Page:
The question of the hour has changed from “Will NDA get an absolute majority?” to a longer and more complicated “Will Modi be able to reign in the fiscal deficit yet be able to spend on growth initiatives while keeping the inflation in check as he tries to make sure that he fulfills his social and foreign policy promises?” The answer of course is, unlikely. However, given how dismal things have been for the last few years, any step in the right direction will be a welcome change. The best this government can do is to perhaps get out of the way. Fortunately Modi has shown the propensity to do just that. Eliminating the Empowered Group (EGoM) and consolidating the Prime Ministerial Office were encouraging moves. The rhetoric around retroactive taxation, GST and foreign investments has also been largely positive.
To us, this election appears to be a game changer in two key aspects:
1. Firstly, for the first time in the history of the country, a candidate running largely on an economic platform has won such resounding majority. The make-up of the Indian voter somehow seems changed. We wholeheartedly welcome the change and hope that it’s permanent.
2. Secondly, long-term bullish investors, ourselves included, have lost their favorite excuse. It has been easy to blame the lack of a strong and reform oriented government for India’s recent woes. Well, now we have the verdict we hoped for, i.e., clear majority for a candidate who has the will and the skill to make things work. Obviously, not everything will be fixed (it never is) but if we don’t see meaningful improvement over the next few years then we should just “pack up and go home”.
As optimistic as we are about India’s economic future, our attitude towards macroeconomic events is that of deference. We fully acknowledge their significance yet admit to our utter inability to predict them. Our unit of analysis remains individual businesses and we’re focused on high quality companies selling at substantial discounts to their intrinsic value.
Our portfolio remains similar to last quarter’s except one change. We bought CARE, India’s third largest credit rating company. We have often professed our love for the Indian credit rating business in our letters. The business requires almost no capital and enjoys huge barriers to entry. Moreover, the miniscule Indian corporate bond market at 4% of GDP has significant room to grow making the ratings business a high growth industry here. In our 2013 annual letter we wrote about ICRA, the second largest player and our biggest holding at the time. We also wrote about the possibility of Moody’s increasing their shareholding through a tender. That possibility materialized earlier this year as Moody’s tendered for 24.5% of the outstanding shares. We sold into the tender and subsequently swapped our stake for an equivalent position in CARE.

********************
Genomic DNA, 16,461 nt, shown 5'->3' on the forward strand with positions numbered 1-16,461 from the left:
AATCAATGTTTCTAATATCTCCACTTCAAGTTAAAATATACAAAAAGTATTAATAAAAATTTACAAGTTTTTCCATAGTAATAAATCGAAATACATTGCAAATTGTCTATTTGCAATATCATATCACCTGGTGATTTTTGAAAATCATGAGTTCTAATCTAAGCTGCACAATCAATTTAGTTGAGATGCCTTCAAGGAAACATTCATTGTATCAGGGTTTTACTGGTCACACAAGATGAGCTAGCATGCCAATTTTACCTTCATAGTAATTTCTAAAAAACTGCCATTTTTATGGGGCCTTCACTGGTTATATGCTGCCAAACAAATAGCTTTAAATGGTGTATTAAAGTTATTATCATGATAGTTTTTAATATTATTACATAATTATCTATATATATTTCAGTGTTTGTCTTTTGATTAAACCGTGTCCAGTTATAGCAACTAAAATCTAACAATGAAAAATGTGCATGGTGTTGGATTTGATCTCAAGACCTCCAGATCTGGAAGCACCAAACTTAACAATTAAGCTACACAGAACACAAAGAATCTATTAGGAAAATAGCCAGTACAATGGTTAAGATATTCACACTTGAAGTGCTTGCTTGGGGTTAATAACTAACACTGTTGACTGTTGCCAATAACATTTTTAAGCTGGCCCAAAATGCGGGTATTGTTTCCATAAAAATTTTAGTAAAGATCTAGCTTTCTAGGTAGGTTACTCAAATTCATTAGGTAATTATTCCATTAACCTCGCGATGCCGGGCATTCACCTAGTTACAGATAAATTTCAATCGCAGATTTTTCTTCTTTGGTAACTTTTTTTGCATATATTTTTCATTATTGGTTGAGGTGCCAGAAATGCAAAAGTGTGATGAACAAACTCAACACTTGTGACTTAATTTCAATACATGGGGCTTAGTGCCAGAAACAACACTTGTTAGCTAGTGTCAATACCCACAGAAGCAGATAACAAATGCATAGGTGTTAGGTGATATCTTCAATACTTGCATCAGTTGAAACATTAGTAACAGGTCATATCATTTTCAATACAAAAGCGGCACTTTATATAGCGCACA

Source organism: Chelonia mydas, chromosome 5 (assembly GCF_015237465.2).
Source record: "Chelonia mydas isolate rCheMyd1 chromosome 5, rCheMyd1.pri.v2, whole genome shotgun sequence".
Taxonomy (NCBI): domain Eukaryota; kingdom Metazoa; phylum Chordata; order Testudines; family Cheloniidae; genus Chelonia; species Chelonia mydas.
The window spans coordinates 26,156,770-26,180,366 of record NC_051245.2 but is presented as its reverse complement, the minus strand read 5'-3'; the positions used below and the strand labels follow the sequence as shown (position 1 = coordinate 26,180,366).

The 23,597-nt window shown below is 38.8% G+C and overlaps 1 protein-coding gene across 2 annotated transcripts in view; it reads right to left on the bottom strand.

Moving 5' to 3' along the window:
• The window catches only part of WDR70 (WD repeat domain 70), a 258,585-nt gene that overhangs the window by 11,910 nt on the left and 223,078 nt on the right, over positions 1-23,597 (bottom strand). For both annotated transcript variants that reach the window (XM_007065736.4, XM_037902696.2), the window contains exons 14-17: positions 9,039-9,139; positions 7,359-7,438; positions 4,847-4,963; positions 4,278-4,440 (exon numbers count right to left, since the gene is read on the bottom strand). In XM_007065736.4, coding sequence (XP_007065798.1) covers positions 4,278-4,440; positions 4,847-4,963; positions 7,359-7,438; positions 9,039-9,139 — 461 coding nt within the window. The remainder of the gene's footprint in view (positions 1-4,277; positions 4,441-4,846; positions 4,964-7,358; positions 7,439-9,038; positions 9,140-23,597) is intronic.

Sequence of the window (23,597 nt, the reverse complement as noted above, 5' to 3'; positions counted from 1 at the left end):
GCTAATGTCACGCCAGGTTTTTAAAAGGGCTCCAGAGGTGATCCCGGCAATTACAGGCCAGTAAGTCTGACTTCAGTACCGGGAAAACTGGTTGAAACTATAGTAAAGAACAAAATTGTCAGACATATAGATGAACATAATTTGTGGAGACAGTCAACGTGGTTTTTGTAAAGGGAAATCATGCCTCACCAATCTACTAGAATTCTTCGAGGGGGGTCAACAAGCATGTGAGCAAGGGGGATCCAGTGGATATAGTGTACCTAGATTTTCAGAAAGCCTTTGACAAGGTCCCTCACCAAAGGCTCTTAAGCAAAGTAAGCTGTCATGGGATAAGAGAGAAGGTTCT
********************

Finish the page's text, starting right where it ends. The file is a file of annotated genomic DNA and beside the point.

The business and the economics of CARE are essentially the same as CRISIL and ICRA but it sells at half their valuation. In fact, both its return on capital and historical growth has been the highest in the industry. It’s a cash rich company owned by a few PSU banks that are trying to unload non-core assets to raise capital. We believe that any meaningful ownership transfer in the company will likely result in a public tender. We also expect the valuation gap to close over time. Meanwhile, the company should keep growing its earnings over time. We see multiple ways to win with relatively little downside.
In closing, we believe that quality of Indian businesses will improve substantially in the near future. The market will do its job and express that improved quality through higher valuations like it has done recently. Such rallies make it difficult for us to find the wholesale bargains that we saw in the fall of 2013. However, there are still isolated pockets of undervaluation that look interesting to us. Overall, we remain almost fully invested. Please reach out in case of questions or concerns. As usual, you will receive your statements from NAV Consulting Inc.